We took to the button grass bog again, and as we started to head in to the scrub that marks the nice little (big) climb up to the ridge we stopped for a chance for Marc to have some lunch (I’d already eaten about three meals by then!). The track in and particularly the button grass plains had sapped a lot of his energy, and shortly after starting the ascent, realising we were going to be pushed to make it up before dark, we decided I’d race ahead and find somewhere to camp (I’d planned on getting in to Lonely Tarns, but that wasn’t going to happen this time). It took me just over an hour to climb the 500m, and I had a quick look around for somewhere flatish and sheltered to camp. There wasn’t much shelter, so I went for flat instead and dumped my pack, just taking a small bag down to pick Marc up.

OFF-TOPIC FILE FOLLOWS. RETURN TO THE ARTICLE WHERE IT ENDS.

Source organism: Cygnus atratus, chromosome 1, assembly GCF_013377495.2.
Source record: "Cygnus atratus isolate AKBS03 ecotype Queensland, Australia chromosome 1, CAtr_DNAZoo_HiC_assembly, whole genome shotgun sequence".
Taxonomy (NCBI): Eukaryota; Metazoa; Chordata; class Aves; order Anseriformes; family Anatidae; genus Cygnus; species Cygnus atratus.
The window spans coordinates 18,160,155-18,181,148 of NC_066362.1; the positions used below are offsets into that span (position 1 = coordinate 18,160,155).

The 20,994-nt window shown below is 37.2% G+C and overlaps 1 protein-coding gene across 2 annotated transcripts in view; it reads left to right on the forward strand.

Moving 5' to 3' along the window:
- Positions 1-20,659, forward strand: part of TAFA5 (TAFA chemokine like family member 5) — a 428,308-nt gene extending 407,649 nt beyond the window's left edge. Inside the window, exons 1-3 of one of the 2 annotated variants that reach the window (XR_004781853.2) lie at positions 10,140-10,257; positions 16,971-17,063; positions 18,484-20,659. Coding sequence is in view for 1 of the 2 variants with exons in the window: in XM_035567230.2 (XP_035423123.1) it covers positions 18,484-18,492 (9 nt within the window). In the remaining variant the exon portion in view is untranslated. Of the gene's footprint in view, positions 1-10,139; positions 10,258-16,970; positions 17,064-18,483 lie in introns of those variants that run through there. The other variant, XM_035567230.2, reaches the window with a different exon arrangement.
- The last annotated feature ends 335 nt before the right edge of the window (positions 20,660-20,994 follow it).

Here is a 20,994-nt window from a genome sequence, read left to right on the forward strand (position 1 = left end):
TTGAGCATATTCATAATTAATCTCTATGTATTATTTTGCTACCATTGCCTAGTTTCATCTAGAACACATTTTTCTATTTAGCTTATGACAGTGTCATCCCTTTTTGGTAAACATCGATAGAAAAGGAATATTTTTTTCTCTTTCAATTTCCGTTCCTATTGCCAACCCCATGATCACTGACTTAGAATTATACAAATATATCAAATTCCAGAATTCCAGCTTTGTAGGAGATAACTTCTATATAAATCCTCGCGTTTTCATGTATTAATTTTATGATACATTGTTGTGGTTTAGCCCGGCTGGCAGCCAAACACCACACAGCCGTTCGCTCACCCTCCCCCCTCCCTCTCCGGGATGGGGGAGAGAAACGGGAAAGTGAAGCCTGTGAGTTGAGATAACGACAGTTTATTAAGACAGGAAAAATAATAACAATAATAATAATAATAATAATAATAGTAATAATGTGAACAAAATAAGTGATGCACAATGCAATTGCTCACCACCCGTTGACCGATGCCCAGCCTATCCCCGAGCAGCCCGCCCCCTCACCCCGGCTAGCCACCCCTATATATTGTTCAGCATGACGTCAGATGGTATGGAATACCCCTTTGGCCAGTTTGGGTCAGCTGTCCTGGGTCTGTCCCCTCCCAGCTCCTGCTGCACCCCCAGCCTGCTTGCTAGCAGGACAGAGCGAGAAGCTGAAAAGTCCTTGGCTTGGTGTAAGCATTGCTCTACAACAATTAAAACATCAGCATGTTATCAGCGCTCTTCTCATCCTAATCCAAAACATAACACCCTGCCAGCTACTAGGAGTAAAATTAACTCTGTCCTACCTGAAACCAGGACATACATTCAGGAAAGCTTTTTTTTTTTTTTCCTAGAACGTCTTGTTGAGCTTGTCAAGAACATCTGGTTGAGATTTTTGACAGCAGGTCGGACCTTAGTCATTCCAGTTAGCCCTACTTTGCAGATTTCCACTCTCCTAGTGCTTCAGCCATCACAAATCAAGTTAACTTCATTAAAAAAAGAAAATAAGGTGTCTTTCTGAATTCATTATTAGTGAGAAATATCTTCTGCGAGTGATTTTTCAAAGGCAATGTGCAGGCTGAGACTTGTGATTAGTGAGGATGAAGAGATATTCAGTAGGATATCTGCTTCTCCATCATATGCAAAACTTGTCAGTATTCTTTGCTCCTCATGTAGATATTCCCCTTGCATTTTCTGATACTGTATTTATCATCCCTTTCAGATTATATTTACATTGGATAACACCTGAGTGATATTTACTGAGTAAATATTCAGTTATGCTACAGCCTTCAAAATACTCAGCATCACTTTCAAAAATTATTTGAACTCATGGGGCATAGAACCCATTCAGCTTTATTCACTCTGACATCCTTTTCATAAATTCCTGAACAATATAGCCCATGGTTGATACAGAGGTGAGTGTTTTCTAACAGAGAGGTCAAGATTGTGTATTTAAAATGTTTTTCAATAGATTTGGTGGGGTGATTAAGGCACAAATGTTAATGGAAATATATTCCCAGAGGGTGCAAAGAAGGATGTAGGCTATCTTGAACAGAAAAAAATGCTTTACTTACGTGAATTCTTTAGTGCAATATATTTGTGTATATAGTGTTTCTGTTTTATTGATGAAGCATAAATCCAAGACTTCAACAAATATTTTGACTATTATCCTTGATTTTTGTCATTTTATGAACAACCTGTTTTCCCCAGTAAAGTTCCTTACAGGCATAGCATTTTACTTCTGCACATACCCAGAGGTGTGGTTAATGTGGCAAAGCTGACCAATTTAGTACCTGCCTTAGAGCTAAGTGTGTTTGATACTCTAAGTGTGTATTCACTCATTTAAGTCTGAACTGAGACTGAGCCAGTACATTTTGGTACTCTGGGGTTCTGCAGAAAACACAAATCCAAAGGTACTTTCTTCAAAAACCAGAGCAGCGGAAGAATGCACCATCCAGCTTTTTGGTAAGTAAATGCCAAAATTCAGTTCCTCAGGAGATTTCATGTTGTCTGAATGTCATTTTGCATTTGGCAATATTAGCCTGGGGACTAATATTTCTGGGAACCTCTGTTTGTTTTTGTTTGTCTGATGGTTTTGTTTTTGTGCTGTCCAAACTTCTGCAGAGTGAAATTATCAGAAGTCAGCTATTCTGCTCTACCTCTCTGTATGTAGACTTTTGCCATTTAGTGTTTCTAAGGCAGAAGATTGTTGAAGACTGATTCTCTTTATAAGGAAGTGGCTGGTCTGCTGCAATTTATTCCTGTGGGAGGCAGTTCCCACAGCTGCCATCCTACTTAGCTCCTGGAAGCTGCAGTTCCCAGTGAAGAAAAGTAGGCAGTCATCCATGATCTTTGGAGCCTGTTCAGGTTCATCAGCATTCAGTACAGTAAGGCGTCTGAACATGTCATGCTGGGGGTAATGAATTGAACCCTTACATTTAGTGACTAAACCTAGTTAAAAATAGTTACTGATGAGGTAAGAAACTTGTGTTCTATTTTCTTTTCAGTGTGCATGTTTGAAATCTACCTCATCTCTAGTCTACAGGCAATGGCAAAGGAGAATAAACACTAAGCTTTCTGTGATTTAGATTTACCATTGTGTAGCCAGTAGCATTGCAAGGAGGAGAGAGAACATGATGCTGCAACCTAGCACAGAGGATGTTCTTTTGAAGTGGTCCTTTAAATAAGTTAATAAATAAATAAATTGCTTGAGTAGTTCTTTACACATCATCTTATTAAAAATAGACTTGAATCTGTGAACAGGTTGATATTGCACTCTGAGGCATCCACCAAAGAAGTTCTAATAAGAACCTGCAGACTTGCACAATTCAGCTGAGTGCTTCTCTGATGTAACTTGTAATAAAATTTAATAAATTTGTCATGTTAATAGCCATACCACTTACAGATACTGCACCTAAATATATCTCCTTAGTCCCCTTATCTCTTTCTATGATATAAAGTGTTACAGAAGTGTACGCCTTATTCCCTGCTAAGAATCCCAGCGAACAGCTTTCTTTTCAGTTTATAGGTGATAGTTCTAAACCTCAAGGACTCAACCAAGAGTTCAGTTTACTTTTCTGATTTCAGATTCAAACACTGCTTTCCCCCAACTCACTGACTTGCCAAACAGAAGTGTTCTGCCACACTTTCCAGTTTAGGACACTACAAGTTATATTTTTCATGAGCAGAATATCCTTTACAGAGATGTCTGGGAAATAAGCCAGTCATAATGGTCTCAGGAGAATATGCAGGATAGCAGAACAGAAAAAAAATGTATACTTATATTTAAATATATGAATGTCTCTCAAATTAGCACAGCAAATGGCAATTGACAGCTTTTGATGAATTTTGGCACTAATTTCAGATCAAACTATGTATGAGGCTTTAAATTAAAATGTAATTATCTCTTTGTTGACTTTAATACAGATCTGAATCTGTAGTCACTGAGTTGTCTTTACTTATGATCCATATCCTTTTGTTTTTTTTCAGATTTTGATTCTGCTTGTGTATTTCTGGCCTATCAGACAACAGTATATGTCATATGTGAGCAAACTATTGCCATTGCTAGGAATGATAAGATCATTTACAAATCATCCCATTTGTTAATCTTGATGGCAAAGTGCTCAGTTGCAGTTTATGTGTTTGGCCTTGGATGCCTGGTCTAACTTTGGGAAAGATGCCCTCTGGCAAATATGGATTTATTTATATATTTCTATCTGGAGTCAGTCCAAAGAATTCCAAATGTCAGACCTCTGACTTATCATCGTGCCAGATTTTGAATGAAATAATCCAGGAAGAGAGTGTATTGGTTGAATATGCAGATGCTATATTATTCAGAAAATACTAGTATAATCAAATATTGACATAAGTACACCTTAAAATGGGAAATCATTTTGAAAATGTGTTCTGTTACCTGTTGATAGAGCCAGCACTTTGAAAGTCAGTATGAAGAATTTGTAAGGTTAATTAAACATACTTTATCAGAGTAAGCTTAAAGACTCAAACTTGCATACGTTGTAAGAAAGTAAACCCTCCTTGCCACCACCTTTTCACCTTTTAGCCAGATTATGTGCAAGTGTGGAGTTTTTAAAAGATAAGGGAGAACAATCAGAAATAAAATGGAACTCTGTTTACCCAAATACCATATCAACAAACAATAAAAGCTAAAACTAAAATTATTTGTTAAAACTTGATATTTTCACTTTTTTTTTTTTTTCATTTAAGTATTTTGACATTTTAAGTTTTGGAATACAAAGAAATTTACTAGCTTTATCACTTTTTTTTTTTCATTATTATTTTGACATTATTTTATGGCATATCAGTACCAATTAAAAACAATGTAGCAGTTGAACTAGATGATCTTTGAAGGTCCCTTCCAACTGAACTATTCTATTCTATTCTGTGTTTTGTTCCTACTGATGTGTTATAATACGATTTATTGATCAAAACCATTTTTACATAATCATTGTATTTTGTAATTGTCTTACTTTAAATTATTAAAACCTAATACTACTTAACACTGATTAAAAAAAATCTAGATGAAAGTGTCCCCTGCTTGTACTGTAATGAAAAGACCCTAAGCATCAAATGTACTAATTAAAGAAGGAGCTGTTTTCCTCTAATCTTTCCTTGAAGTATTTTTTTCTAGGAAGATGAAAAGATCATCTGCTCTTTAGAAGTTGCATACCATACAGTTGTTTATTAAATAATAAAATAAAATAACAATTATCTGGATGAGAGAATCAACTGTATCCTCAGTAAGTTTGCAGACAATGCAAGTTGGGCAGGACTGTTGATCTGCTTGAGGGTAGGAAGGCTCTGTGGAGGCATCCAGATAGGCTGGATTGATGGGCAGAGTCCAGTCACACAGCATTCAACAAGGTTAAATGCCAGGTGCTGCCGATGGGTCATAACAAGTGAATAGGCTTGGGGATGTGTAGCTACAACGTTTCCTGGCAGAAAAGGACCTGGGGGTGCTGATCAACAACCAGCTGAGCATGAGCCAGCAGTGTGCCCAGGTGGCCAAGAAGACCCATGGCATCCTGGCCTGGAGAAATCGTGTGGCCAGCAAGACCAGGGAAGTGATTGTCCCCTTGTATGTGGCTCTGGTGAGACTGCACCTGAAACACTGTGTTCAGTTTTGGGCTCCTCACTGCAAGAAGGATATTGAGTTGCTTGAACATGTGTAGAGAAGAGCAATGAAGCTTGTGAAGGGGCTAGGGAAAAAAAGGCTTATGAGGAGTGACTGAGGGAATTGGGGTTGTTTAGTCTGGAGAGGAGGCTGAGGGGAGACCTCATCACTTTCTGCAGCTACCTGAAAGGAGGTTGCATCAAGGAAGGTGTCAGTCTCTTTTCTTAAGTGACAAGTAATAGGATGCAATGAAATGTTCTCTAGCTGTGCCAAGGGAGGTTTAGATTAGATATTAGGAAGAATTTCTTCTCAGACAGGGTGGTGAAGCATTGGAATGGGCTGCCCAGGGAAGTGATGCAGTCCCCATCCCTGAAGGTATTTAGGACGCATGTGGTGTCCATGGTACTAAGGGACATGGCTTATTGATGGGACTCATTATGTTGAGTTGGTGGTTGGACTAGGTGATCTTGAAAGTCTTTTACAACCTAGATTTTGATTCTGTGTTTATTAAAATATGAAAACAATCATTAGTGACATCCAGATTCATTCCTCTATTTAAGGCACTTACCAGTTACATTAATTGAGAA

I caught up to him at about 800m, with 300 left to climb. The mud, the overgrown track, and the creek that was the track had taken it’s toll on him already, but he’s one gutsy guy and refused all offers of me taking his pack until he really couldn’t go much further. So we just took it nice and slowly, stopping frequently to take photos of the sun setting over Lake Pedder. It was three hours after I’d got to the top, that we finally made it, the last little bit by head torch. Exhausted (Marc had been walking nearly 10 hours, me 8 and 8 hours work), we set up tents in increasingly strong winds, careful to ensure nothing blew away. Once inside I snacked on a chocolate bar (too tired to be bothered cooking) and tried to sleep.